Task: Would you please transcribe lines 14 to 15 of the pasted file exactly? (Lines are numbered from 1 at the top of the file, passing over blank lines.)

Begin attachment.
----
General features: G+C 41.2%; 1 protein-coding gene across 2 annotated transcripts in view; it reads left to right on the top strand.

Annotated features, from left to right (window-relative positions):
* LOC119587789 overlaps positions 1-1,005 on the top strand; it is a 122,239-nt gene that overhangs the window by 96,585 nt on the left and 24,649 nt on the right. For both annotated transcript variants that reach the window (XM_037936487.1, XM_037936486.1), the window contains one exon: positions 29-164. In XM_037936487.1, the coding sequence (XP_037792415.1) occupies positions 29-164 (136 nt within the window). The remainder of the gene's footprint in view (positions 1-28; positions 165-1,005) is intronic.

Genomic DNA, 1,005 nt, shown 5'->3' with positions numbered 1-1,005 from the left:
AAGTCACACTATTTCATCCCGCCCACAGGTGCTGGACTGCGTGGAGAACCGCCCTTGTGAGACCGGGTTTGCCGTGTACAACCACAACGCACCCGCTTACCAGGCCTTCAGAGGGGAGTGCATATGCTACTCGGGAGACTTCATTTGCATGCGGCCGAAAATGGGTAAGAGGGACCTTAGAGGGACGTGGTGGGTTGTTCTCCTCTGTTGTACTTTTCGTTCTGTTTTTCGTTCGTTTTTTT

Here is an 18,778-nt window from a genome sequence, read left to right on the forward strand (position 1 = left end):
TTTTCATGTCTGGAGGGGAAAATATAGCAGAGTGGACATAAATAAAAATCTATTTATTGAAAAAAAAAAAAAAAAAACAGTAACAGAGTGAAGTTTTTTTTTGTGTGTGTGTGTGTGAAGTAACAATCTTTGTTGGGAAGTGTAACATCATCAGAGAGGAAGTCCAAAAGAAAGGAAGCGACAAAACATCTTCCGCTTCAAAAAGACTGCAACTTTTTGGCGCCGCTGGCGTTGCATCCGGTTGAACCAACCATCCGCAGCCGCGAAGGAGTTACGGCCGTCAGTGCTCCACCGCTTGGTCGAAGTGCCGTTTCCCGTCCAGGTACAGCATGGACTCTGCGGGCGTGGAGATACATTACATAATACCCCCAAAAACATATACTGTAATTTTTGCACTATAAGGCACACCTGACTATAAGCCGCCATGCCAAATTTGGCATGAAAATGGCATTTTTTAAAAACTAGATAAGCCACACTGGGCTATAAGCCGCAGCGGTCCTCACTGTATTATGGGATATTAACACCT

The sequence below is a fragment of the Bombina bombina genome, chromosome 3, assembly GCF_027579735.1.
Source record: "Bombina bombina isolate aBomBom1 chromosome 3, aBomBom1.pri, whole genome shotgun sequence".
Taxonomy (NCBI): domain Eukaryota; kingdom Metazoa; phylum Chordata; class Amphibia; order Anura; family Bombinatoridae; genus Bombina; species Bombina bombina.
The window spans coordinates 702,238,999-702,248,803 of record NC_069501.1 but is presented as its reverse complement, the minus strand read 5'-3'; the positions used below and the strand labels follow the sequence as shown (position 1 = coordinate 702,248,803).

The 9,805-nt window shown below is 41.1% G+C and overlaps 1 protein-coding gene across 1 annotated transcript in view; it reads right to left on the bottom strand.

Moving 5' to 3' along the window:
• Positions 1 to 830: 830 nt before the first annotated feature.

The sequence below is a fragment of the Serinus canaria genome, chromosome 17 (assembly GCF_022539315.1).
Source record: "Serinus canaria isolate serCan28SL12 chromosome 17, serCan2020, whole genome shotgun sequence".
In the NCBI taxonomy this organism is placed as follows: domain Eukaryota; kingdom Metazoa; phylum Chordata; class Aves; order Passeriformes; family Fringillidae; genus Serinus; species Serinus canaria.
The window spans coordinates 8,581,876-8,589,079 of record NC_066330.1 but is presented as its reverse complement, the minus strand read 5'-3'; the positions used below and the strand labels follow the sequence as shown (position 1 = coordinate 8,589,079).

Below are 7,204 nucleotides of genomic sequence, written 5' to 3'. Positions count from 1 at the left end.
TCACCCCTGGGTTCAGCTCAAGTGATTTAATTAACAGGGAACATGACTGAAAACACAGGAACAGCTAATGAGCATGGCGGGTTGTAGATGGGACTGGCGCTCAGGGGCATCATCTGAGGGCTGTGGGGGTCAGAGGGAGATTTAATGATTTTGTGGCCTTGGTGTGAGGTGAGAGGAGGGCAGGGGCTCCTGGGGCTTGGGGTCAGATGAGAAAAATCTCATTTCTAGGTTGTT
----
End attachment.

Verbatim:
• Positions 1 to 830: 830 nt before the first annotated feature.

The sequence below is a fragment of the Serinus canaria genome, chromosome 17 (assembly GCF_022539315.1).